Jeff Schechtman: One of the other things you point out is the way in which we react emotionally to our perception of what’s going on, regardless of what the underlying facts might be.
Laura Turner: Yeah and it comes back to this whole idea that perception is reality, so you see people who are constantly checking the polls and refreshing the server [?], to find out what is going to happen. It seems that we really should be able to recognize that the facts are uncertain right now but are leaning in a particular direction. Hillary’s had sort of a, not an insignificant lead in the number of polls but our feeling of fear can get so great that that dictates our reaction to reality. We think the worst possible outcome may happen and we want to be prepared for it and in some senses, this is almost like an evolutionary helpful trait. We want to assume the worst and prepare for that so that we can survive in any given situation but that does have the effect of creating a ton of anxiety in us and one of the best antidotes to anxiety is to look at – okay what are the facts, what am I actually dealing with?
Jeff Schechtman: Is there reason to believe, and I want to come back to something you said earlier, is there reason to believe because so much of this has been said, so much has been talked about in this national dialogue that we’ve been undergoing for the past year, year and a half that at the end of the process, perhaps it has a cathartic effect. Is there any historical reason to think that might be the case?
Laura Turner: You know, that’s a really good question and I’m not sure about that just because so much of what I wrote about in the past wasn’t necessarily related to one particular election; this election, quite unique in that sense but was more of a culturally, sort of in the air kind of feeling that did go away with time. If I were to opine on this, I would say that there is something cathartic just nationally about exercising our fears and sort of saying what I’m afraid of and then coming to realize that it didn’t come to pass, or it did and that’s scary but also cathartic in its own way. So I think there is an emotional buildup and that emotional buildup has to go somewhere at a certain point, it can’t just lurk forever. But I think we’ll know a lot more about that in a couple of days. It’ll be interesting to see, from the election what the general, sort of sense of anxiety is at that point.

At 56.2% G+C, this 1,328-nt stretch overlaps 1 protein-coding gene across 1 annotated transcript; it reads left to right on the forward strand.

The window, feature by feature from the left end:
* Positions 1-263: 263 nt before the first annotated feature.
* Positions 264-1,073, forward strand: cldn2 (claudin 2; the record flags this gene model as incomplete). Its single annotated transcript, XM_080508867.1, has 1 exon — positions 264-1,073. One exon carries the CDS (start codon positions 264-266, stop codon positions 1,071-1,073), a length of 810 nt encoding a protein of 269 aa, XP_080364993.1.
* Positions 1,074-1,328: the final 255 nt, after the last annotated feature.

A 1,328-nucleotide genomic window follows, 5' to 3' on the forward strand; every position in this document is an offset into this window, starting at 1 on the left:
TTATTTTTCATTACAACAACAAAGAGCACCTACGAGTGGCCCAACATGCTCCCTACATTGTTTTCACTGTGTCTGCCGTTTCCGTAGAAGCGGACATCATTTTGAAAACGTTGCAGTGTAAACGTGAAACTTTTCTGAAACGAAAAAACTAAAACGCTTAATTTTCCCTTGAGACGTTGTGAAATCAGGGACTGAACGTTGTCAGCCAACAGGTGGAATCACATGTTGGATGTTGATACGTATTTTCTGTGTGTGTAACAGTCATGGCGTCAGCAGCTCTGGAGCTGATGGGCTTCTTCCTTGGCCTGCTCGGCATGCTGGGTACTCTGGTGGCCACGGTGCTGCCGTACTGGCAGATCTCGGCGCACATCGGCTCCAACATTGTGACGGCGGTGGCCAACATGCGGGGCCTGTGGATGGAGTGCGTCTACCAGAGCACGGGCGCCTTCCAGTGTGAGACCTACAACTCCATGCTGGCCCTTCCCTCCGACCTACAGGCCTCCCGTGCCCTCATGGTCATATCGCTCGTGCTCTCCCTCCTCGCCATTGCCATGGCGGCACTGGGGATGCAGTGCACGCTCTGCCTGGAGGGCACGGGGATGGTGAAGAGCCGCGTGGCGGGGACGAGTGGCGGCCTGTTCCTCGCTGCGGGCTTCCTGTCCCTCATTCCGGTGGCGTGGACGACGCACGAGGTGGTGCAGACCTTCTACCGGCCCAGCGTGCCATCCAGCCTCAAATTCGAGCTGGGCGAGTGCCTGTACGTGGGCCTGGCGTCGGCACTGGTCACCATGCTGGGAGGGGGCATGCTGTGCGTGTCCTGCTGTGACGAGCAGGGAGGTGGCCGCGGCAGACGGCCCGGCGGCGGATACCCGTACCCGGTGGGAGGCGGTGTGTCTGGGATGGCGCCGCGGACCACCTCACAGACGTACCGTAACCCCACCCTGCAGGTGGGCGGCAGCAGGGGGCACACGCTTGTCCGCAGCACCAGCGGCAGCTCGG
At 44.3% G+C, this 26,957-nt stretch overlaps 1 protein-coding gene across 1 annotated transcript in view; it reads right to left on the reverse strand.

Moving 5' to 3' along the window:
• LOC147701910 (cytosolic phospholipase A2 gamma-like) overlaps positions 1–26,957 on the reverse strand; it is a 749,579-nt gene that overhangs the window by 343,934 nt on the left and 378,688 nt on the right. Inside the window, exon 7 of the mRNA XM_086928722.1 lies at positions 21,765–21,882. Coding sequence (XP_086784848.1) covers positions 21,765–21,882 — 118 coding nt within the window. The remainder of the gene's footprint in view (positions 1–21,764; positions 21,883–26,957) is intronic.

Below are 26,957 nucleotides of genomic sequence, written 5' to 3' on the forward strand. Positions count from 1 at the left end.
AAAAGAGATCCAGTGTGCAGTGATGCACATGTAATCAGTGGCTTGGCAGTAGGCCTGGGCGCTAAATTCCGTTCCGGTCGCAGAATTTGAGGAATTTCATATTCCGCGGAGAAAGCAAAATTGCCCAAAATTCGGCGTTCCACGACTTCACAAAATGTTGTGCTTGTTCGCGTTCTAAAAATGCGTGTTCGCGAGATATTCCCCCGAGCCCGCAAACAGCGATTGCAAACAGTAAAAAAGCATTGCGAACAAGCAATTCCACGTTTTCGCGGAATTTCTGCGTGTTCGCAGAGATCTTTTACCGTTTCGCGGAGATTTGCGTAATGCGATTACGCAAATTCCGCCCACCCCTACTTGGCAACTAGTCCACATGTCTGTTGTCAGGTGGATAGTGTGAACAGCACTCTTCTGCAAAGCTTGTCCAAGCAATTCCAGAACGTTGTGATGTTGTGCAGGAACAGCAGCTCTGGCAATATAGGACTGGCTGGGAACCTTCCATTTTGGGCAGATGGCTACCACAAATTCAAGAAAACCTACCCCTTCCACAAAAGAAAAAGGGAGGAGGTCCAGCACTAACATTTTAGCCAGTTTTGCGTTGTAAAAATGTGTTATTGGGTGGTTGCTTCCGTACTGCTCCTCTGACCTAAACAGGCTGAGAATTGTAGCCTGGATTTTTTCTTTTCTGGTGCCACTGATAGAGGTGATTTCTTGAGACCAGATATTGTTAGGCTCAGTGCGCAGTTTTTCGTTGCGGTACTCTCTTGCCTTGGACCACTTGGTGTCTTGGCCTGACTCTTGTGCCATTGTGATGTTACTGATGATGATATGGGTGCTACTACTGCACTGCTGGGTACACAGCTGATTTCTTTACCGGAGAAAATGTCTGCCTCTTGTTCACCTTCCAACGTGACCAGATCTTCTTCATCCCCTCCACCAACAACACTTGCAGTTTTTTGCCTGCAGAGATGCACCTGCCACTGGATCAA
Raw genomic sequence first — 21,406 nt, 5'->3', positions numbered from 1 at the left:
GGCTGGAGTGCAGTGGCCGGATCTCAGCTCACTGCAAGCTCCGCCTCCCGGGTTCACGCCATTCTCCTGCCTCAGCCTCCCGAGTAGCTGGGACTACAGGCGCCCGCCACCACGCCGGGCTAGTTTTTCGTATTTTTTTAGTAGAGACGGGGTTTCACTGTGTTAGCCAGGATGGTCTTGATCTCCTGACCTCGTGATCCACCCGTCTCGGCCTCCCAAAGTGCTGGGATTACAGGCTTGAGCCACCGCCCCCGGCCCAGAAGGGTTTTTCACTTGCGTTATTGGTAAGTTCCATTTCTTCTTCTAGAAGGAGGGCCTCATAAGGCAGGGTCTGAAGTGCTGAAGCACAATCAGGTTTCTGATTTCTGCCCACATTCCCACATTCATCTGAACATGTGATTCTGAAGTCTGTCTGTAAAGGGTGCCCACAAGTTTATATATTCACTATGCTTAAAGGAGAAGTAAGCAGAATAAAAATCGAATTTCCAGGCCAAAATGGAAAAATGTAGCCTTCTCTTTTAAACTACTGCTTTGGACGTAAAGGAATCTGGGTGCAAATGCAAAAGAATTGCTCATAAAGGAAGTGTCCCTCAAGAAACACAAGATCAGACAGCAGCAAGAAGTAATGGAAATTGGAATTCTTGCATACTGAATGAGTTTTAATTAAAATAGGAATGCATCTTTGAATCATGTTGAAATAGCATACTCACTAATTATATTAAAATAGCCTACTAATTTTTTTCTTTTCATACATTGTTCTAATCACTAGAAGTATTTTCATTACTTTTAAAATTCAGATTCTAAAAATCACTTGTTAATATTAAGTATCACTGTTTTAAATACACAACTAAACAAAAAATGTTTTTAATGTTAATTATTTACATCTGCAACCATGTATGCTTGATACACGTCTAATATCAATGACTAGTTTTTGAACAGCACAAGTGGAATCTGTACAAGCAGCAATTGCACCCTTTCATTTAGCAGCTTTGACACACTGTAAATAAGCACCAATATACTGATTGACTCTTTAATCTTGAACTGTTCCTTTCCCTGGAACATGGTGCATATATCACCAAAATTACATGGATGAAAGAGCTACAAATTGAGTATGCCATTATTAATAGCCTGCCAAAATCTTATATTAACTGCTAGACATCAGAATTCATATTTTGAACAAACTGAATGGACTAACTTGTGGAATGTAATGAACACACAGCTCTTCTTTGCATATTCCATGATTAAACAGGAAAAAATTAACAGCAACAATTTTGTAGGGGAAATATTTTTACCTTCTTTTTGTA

Jeff Schechtman: I guess what really needs to happen is somebody needs to take a polling survey of pharmacies and find out if there’s been an increase in the amount of anti-anxiety medication prescribed.
Laura Turner: Totally. A couple of other people that I spoke with have actually gone on medications like Ativan to deal with their increased anxiety. So anecdotally, I can tell you that there are some people who are turning to that at this point in time.
Jeff Schechtman: One of the things that drives that, you quote somebody in your piece as saying that one of the anxiety producing aspects is waking up in the morning and not knowing what comes next, not knowing what they’re going to hear or read that day. Talk a little bit about what you heard in your reporting of that.
Laura Turner: Yeah, there were a number of folks who said they would wake up in the morning all worried about what was coming that day. I think this is particularly intensified as both campaigns have been trying to dig and reveal more about each other and kind of smear each other, where you don’t know what’s going to be unsurfaced. Again, like I mentioned, some of the women that I spoke with were survivors of sexual assault and they would feel particularly anxious at the idea that they would wake up and hear on the news everywhere around them, another story about a woman who had been assaulted, groped, what have you. That makes them have to sort of relive what they went through, and that can be particularly traumatizing. Some of the women who I spoke with who were people of color talking about feeling unwelcomed in this country, feeling afraid someone would say some derogatory things to them in public. One of the persons that I cited was from the Southern Poverty Law Center that did a study on school and what kids are saying to other kids to sort of parrot what they had heard their parents saying at home and would do this kind of xenophobic, racist rhetoric at school. These are young kids we are talking about who are afraid to get up in the morning and go back to their classroom and face kids who told them to go back to Mexico or that they weren’t welcome here because they’re Muslim. So there’s a very real sense of uncertainty, just about what’s happening that day is very difficult.
Jeff Schechtman: And this really gets to the heart of one of the things you talk about; this nexus between people’s personal fears and the way in which all of this has become part of the national dialogue and the kind of feedback loop that it creates.